Nairobi — Tools for Humanity, the parent firm for the Worldcoin Operation Project, was hard-pressed on Wednesday to explain why they failed to register as a business entity before embarking on data mining activities in Kenya.
Appearing before the National Assembly Adhoc Committee investigating the firm's operations, Tools for Humanity Chief Legal Officer Scott Thomas told MPs that since April 2022 they were operating under the legal requirement as data controllers.
Thomas explained that Cabinet Secretary for ICT Eliud Owalo had moved to allay any concerns that Tools for Humanity was operating outside the confines of the law.
"We subsequently engaged with the office of data commissioner and secured registration certificate as data controllers, as late as 2nd august this year CS Eliud Owalo said that we were operating within the law," he said.
Worldcoin Project activities raised concerns over processing of iris data captured via an orb scanner issuing users Worldcoin tokens valued at Sh7,000 in July.
"We recognize that there might be certain concerns as to our operations but we feel that we have genuinely and consistently done our level best to comply with the law," Thomas told MPs.
The Tools for Humanity Chief Legal Officer said the Office of Data Protection Commissioner under Immaculate Kassait as well as their legal counsels in the country had adequately advised them that they did not need to register as a business entity.
"We have looked this question and meaningfully assessed our activities here, and its our considered view with the advice of Kenyan lawyers that we don't have to register with the business registration office," Thomas said.
"We are not doing business in Kenya,we are just like Uber and Google," he added.
Committee Chairperson Gabriel Tongoyo challenged the argument saying the firm's data mining activities involved monetary transactions hence linked to business operations.
"You say you were registered as a data controller but as a foreign country you needed to register with the business registration office to allow you to continue with your business," Tongoyo said.
Mbeere North MP Geofrey Ruku poured cold water on the explanation by Tools for Humanity that they were not legally required to seek business permits from the business registration service as data transmitters.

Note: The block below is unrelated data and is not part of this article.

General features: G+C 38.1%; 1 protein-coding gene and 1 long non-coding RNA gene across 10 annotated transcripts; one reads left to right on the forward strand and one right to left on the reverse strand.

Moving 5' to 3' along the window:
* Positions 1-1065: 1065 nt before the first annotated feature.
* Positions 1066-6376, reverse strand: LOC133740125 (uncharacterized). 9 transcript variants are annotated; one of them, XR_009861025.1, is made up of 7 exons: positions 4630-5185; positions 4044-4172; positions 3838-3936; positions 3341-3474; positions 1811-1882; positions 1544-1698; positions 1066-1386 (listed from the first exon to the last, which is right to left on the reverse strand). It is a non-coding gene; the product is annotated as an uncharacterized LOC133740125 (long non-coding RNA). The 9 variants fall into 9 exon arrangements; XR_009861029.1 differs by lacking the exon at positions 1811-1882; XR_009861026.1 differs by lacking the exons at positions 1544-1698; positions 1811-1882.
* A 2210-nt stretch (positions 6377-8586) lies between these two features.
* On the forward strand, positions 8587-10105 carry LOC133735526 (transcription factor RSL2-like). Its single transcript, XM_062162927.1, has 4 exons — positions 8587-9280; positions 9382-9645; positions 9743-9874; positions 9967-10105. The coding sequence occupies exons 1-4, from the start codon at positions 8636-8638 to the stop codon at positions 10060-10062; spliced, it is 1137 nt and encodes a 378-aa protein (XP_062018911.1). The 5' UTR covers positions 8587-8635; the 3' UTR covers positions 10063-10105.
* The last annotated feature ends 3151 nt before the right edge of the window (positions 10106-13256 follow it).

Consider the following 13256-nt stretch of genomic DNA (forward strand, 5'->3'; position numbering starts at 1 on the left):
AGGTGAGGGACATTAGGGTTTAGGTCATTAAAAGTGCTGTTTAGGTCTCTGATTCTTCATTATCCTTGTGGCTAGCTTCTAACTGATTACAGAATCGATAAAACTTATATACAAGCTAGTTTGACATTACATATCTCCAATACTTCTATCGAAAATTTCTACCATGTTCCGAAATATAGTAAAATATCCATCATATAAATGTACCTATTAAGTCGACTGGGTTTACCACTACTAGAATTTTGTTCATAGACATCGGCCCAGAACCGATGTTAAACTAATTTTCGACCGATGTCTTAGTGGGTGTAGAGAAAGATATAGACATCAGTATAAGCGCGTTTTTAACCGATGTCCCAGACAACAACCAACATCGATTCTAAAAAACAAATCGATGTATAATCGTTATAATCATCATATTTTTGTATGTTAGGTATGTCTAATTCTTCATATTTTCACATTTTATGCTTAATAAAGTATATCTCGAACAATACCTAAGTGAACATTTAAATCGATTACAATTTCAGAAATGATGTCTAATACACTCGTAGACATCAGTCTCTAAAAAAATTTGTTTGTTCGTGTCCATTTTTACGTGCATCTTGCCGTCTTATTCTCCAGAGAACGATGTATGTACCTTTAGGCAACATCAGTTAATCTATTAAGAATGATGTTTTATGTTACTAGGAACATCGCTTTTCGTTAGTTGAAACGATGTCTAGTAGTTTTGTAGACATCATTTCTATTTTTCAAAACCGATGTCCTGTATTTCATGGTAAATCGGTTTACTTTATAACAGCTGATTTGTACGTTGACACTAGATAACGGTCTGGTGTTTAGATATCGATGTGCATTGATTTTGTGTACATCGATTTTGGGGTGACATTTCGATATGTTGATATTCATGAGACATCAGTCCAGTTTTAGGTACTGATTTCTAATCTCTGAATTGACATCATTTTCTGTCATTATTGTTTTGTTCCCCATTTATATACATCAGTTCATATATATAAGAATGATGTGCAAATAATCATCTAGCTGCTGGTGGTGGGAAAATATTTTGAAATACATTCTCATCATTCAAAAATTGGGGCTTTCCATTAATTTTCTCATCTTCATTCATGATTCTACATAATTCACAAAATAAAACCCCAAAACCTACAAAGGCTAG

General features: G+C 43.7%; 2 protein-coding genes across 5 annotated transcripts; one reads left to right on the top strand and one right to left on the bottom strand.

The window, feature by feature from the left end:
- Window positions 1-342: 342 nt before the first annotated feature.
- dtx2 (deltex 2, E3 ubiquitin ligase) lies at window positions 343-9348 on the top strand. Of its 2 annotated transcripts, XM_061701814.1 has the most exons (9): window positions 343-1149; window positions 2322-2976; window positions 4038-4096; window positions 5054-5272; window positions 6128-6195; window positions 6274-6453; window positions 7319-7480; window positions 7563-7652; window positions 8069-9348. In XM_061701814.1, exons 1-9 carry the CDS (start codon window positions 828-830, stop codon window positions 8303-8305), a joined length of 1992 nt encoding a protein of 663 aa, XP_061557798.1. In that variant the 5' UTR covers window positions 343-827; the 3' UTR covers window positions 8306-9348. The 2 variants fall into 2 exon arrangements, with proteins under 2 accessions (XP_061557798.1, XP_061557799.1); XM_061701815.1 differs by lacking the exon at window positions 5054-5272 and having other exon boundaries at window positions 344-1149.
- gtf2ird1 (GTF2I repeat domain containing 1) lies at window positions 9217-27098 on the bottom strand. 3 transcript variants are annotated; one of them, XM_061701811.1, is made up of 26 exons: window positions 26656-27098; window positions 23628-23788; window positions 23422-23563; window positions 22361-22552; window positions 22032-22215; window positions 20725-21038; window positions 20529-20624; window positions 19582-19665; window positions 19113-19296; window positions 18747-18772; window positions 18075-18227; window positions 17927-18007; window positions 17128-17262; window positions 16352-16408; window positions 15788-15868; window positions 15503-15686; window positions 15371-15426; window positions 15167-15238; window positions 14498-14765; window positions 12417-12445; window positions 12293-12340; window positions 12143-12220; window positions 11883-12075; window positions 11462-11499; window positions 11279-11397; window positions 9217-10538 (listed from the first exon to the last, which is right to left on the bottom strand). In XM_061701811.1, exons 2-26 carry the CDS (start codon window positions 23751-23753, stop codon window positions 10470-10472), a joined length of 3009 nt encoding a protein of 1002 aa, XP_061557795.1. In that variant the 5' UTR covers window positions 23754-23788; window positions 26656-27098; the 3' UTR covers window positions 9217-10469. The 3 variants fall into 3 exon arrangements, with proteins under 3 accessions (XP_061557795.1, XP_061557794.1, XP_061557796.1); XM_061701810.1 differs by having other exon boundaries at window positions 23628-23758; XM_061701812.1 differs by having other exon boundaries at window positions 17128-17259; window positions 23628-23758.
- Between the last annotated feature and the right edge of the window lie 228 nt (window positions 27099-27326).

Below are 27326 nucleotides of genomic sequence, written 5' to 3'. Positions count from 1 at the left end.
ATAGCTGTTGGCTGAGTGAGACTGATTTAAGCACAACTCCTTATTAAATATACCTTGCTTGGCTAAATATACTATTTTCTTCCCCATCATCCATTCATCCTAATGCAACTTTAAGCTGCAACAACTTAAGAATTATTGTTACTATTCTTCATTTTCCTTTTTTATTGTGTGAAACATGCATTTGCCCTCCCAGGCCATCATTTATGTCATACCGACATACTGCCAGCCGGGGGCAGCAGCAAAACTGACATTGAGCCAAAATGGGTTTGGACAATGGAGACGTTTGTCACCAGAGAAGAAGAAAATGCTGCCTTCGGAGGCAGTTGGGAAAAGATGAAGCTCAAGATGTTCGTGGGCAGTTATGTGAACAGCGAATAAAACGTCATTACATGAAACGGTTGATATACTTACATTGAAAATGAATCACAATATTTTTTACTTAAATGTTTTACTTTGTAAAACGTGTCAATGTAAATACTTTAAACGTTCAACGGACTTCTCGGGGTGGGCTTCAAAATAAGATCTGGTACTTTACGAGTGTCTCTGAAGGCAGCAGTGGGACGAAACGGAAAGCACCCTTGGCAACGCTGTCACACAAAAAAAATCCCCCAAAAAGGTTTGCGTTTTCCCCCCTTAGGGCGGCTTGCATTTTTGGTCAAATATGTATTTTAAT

"There is no way that Tools for Humanity can carry out business activities through other agents without registration. It's within the Companies Act, your lawyers gave you wrong advise and you should sack them," Ruku said.
Gatanga MP Edward Muriu termed Worldcoin activities suspicious as information concerning their registration and approvals was still unclear.
"Currently its looks like it's a gag of criminals who wants to harvest data from our young people in exchange for money. We want to find out where does the forte lies, does it lie with the data commissioner or the lacuna of our law," he observed.
Tools for Humanity were also put on the spot for importing Orb operators which were used to mine data through scanning individuals' irises.
The Office of the Director of Criminal Investigation and Communication Authority Director General Ezra Chiloba revealed that the Orb devices used to scan irises had not received certification.
"Looking into the regulations we observed that there was no need of approval at the time for the devices that were operating in the country," Thomas said.
"The device was identified by the DCI as a biometric scanner from the point of entry where it was supposed to seek type approval before entry in the country. It was supposed to be classified as a communication gadget," Tongoyo responded.
"The orb device in the classification of DCI is a telecommunication device and as such a device that should have sought for a type test and approval. The question begs where type approval happen after operationalization," Dagoretti South MP John Kiarie added.
Alex Blania, the Tools for Humanity founder explained that on July 24, when the Worldcoin protocol became available on global exchanges, the firm faced unprecedented demand it had not anticipated.
"While we had spent more than three years preparing for this day technologically, we were not prepared for the demand for World ID to increase thirty times practically overnight. We could have done a better job in managing this increase in demand and the long lines that came with it," Blania stated.
Concerns over the transparency of Worldcoin operations have been raised in France, India, Germany, UK and other countries.